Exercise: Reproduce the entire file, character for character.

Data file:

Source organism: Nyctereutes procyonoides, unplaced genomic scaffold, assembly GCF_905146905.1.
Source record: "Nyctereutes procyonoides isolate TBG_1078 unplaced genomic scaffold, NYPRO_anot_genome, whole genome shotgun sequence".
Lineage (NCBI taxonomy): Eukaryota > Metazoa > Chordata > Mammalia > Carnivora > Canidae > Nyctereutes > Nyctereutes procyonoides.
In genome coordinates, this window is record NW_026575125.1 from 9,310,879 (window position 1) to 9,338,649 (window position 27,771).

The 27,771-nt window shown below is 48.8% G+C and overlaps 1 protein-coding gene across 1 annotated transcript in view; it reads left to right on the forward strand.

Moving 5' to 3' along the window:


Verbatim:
Source organism: Nyctereutes procyonoides, unplaced genomic scaffold, assembly GCF_905146905.1.
Source record: "Nyctereutes procyonoides isolate TBG_1078 unplaced genomic scaffold, NYPRO_anot_genome, whole genome shotgun sequence".
Lineage (NCBI taxonomy): Eukaryota > Metazoa > Chordata > Mammalia > Carnivora > Canidae > Nyctereutes > Nyctereutes procyonoides.
In genome coordinates, this window is record NW_026575125.1 from 9,310,879 (window position 1) to 9,338,649 (window position 27,771).

The 27,771-nt window shown below is 48.8% G+C and overlaps 1 protein-coding gene across 1 annotated transcript in view; it reads left to right on the forward strand.

Moving 5' to 3' along the window: